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Frequently asked questions



What is the Definitive Map and what does it show?

The Definitive Map and Statement are the legal record of the existence, alignment and status of public rights of way. This means that if there is any dispute, this is the document that is recognised in Court as the legal record. Ordnance Survey maps come to us to find out where the routes are. They show the routes as dashed lines on their maps, which can be bought in local bookshops, tourist information centres, and on-line. The maps are good to use when you are out enjoying the countryside. It is only worth asking to see the Definitive Map if you have a real legal query that needs to be solved.



When was the Definitive Map published?

The Definitive Map was last completely re-drafted and published in Cumbria in 1976. Since publication, various legal orders (for example, diversions) have been made to change the map. We keep a working copy of changes since 1976 on separate maps. We also keep the information electronically, and although this is not recognised as legal proof, for general searches it is up-to-date.



Where can I see the Definitive Map?

You can view the Definitive Map at the following places: 1) Countryside Mapping Team,  The Parkhouse Building, Kingmoor, Carlisle 2) Your local District / Borough / City Council Offices 3) Some larger libraries 4) The Lake District National Park Authority, Murley Moss, Kendal (for the Lake District area) and 5) The Yorkshire Dales National Park Authority, Colvend, Grassington, for the Yorkshire Dales part of Cumbria. It helps if you telephone in advance to make sure somebody is available to show you the map.



How can I get the Definitive Map changed?

There might be other ways not yet shown on the map. It may be that we must investigate this new way and decide whether or not it should be added. Such routes can come to light either through historical evidence (looking at old records and old maps) or through user evidence (people have regularly used the way for 20 years or more). If you think the map is inaccurate or incomplete, you can apply for changes, such as the deletion, addition or diversion of a route, or a change to the status of a route. If you think you have a route where this situation applies to, please get in touch with us.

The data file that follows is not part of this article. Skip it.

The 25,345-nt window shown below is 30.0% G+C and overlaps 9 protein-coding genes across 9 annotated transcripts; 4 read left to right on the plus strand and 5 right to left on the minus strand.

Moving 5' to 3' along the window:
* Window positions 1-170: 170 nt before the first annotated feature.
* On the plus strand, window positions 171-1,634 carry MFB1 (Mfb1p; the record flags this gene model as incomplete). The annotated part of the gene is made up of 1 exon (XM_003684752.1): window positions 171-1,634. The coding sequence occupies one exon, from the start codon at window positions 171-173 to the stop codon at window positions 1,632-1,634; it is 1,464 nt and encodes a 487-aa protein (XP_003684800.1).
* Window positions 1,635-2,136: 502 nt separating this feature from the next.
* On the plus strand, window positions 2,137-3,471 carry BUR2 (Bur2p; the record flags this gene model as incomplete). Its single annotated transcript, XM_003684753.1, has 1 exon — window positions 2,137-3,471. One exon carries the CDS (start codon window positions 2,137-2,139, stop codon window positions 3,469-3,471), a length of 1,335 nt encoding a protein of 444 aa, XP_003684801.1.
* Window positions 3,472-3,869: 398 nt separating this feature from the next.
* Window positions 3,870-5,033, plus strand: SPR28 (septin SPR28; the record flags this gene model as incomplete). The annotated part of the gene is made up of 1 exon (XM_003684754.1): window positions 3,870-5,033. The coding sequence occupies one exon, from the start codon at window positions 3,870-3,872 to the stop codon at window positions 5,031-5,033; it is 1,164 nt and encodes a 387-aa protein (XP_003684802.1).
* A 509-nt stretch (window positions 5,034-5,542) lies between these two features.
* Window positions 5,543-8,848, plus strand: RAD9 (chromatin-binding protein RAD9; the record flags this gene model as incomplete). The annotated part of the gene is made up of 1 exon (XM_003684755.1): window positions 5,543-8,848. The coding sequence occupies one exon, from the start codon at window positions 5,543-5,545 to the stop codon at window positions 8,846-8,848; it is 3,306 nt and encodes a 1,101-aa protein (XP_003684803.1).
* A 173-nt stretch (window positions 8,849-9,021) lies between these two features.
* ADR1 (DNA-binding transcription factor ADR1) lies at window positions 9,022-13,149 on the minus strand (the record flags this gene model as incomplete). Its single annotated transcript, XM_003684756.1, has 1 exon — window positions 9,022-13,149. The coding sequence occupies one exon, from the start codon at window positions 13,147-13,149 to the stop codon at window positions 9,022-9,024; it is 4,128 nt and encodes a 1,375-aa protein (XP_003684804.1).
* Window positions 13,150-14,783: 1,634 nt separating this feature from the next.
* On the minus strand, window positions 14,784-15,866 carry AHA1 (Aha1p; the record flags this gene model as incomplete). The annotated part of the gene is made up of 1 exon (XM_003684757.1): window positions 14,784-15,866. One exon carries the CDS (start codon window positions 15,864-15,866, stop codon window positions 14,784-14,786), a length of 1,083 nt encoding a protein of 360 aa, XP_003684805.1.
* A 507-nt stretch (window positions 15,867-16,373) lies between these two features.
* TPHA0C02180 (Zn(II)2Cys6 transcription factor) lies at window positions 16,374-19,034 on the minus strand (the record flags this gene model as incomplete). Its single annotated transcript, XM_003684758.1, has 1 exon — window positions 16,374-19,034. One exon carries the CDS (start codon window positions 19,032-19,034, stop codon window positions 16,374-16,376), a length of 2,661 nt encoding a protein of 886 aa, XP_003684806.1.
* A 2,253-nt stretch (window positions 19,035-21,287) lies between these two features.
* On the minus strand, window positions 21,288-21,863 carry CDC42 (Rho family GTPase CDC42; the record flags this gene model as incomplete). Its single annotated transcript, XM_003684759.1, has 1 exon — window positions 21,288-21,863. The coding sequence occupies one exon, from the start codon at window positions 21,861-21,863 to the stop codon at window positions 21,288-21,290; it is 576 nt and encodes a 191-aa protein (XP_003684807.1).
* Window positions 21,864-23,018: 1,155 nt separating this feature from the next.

Natural England produce a booklet entitled "A guide to definitive maps and changes to public rights of way" for your information. 

Natural England web site



If I apply to make changes to the map, what happens next?

You will need to supply strong evidence to support your claim. When we receive your application for a change to the Definitive Map, we will consider the evidence and decide whether or not it is enough to start processing the claim. During the investigations, other people will have a right to object. If there are unresolved objections, then the case is sent to the Secretary of State who may call for a public inquiry. If the order is confirmed then the Definitive Map and Statement will be changed.

As a starting point the authority will process applications in date of order received. However applications will be given greater priority in accordance with our written statement of priorities.

Statement of Priorities



My planning application affects a right of way, what should I do?

If you think your planning application affects a right of way, you should contact your local Planning Officer in the first instance, as part of your application with the District / Borough / City Council. We can then work together to find a solution. Diversions are possible, either temporary while building works take place, or permanent. However, it is important to allow enough time for the legal processes to be completed - and also there is a cost involved in advertising the legal information in the newspapers.



When did County Councils start keeping a Definitive Map?

The duty to keep a Definitive Map started in 1949, and County Councils have been drawing together and looking after the records ever since.



What scale is the Definitive Map at?

The map is at a 1:10,000 scale. This means that 1cm on the map represents 100m on the ground. Or one grid square on the printed map represents 1km.